What is it? A game that gives you a gun and a giant falcon (or a tiny person).
Expect to pay: $30/£25
Developer: Tomas Sala
Publisher: Wired Productions
Reviewed on: GeForce GTX 1650, AMD Ryzen 5 3550H, 8 GB RAM
Link: Official site (opens in new tab)
Despite all the dialogue and narration, I walked away from The Falconeer with the most important question of all unanswered: Are they tiny people, or huge birds? I like riding on the back of a falcon as much as the next person, but give me a sense of perspective! This question didn’t bother me while I was gawping at the graphics and shooting down enemies, but it sat at the back of my mind throughout the adventure.
It’s a question that occurred to me because I care. The Falconeer's world, a huge expanse of water littered with islands controlled by warring factions, drew me in as the story progressed. I never felt a desire to skip the NPC chatter that precedes each mission.
As this is a world of water that Kevin Costner would feel at home in, dominance of sea and sky is vital, which is where you come in. As a falconeer, you’ll be riding your bird to help with anything from simple deliveries to assaults on heavily-guarded forts. Remarkably, The Falconeer is almost entirely the work of just one developer, Tomas Sala (with Benedict Nichols on audio duty), and he cites Crimson Skies as one of the main influences. It shows. The controls are a nigh-on perfect mix of casual bird sim and arcade aerial combat.
You’ll dive to increase speed and flap in place to reduce it, stretching your falcon’s wings out to gracefully turn when necessary. The accompanying squawks, flaps, and screeches work in tandem with the wonderful animation to create a convincing sense of being in control of a bird. Or, at least, a tiny or possibly normal-sized person on top of one.
The Falconeer's shooting would feel at home in a WWII dogfighting game—one gun, a familiar white circle trailing your target to allow for distance when aiming—and it also feels perfectly natural here. The Falconeer is a joy to control no matter what activity you’re doing (the three categories are attack, defence, and delivery), and not just because you’re rather amusingly given a barrel roll evasion move.
There are several escort missions, and these serve as excellent examples of how The Falconeer does most—but not all—things right. Now, I ordinarily hate escort missions. I’m only human. Yet accompanying a ship on its slow but steady journey doesn’t bother me in the slightest. Nothing going on for a while? Who cares? Have you seen those graphics? This is a gorgeous game, and I’ll ordinarily relish any opportunity to soak them up while enjoying the simple joy of flying my falcon. Once combat makes its inevitable appearance, it’s an enjoyable aerial dance between me and, usually, just a few enemies before we continue on our way.
However, there are no checkpoints, and this is a big issue for these missions. If I die partway through, I need to start all over again. On a third attempt, I find myself circling the ship in agitation, impatiently awaiting a fight that I know is coming while the ship merrily chugs along at what is now a frustratingly slow pace.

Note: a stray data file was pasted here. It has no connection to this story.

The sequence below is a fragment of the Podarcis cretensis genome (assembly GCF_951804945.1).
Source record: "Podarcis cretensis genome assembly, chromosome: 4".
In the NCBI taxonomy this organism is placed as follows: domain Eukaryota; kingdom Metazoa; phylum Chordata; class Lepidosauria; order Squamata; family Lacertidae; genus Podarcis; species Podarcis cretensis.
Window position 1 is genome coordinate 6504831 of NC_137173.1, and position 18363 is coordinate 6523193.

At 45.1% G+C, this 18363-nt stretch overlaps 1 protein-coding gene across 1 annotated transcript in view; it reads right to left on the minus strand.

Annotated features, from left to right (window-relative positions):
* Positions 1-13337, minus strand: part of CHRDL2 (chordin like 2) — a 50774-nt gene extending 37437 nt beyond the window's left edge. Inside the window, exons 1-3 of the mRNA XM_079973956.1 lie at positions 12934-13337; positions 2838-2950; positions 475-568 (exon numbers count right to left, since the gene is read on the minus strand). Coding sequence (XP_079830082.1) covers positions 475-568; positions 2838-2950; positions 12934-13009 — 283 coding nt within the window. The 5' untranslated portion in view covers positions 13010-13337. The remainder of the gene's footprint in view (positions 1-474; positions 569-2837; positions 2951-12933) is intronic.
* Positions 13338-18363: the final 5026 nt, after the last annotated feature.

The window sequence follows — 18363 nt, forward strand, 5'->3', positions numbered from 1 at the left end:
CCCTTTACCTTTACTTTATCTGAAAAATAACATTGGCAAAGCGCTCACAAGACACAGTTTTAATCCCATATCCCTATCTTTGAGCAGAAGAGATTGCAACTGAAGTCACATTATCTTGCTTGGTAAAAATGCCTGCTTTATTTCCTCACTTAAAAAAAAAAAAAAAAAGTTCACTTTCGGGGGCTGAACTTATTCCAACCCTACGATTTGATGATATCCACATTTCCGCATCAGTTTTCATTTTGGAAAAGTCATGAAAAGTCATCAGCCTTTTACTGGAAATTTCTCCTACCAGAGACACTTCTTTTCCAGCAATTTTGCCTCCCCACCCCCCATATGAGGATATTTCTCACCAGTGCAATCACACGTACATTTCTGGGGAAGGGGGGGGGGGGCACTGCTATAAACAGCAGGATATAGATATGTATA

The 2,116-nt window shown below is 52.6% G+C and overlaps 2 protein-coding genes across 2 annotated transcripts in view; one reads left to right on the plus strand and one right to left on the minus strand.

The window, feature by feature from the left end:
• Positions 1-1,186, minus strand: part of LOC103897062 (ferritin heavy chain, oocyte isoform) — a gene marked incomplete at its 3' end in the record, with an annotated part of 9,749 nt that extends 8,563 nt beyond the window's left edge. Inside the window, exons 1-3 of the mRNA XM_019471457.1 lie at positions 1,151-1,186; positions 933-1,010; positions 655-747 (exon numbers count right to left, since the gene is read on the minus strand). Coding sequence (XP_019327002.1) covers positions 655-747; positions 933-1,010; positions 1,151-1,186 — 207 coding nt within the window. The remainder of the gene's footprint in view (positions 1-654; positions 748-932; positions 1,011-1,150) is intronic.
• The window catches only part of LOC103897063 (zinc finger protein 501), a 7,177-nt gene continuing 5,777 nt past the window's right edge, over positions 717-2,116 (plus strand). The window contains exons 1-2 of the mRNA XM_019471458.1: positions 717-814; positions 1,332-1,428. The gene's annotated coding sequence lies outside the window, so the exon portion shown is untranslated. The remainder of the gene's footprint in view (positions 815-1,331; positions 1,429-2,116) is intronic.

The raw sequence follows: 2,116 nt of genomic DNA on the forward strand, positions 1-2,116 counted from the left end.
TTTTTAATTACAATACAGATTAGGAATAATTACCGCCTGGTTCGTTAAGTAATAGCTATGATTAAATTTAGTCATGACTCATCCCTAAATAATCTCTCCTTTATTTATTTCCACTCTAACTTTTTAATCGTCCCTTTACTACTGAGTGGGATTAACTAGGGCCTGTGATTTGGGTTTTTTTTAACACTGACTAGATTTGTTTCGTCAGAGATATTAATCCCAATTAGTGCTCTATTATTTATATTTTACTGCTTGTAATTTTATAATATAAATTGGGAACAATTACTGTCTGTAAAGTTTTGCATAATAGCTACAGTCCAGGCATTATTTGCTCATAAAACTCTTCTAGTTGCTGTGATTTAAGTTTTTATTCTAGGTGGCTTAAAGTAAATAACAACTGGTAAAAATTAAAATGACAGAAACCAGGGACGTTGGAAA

Nonetheless, this is a game that (usually) lovingly lays you down in a rich atmosphere with a successful mixture of soothingly chilled out traversal and tense combat. I love that I can be soaring through the clouds alone one minute and attacking a giant robot crab with hit and run tactics the next.
The Falconeer’s main issue—what prevents it from becoming the essential adventure I get occasional glimpses of—is its inconsistency. One small but noticeable issue is the cash awarded for completing story or side missions (needed for weapon and falcon upgrades), which often isn’t proportionate to the effort involved. An optional quest that takes just a few minutes might pay just as much as a lengthy story mission, which doesn’t make any sense. And while you’re given clear direction for story missions, you’re left to fend for yourself when it comes to exploring the open world outside of them, with nothing but the names of locations ever marked on your map (which, incidentally, you cannot place custom waypoints onto).
Wing, wing, hello?
Difficulty throughout the story is all over the place, with no smooth gradient. Significant difficulty spikes are rare, but very annoying when they hit, to the point where I eventually kicked the difficulty down to Easy to soften (but not negate) their effect. Also, having an ally for most story missions is a nice touch, and they’ll always pull their weight, but they won’t always follow instructions (limited to ‘hit this target’ or ‘get this enemy off my back’).
Despite these criticisms—and despite the absence of the option to automatically target a chasing enemy—The Falconeer still, mostly, shines. It says a lot that although optional missions are hollow instructions along the lines of ‘go here’ or ‘kill that’, I still eagerly dive into them for the extra cash. Any excuse to go back out into this intriguing world, I’ll take.
There’s always something to see. A whale, briefly visible as it leaps from the sea beneath you; a thunderstorm, which you might fly through to recharge your lightning gun; a temple you hadn’t yet discovered; somebody riding a dragon as big as your giant/normal sized falcon; a skyscape of sunset-kissed clouds. Most remarkably of all, even if it’s something you’ve seen a hundred times before, it still feels special.
The lack of direction outside of the story is as much a blessing as it is a curse, leaving long-term appeal up for debate. Even so, this is a flight you should take if you get the chance.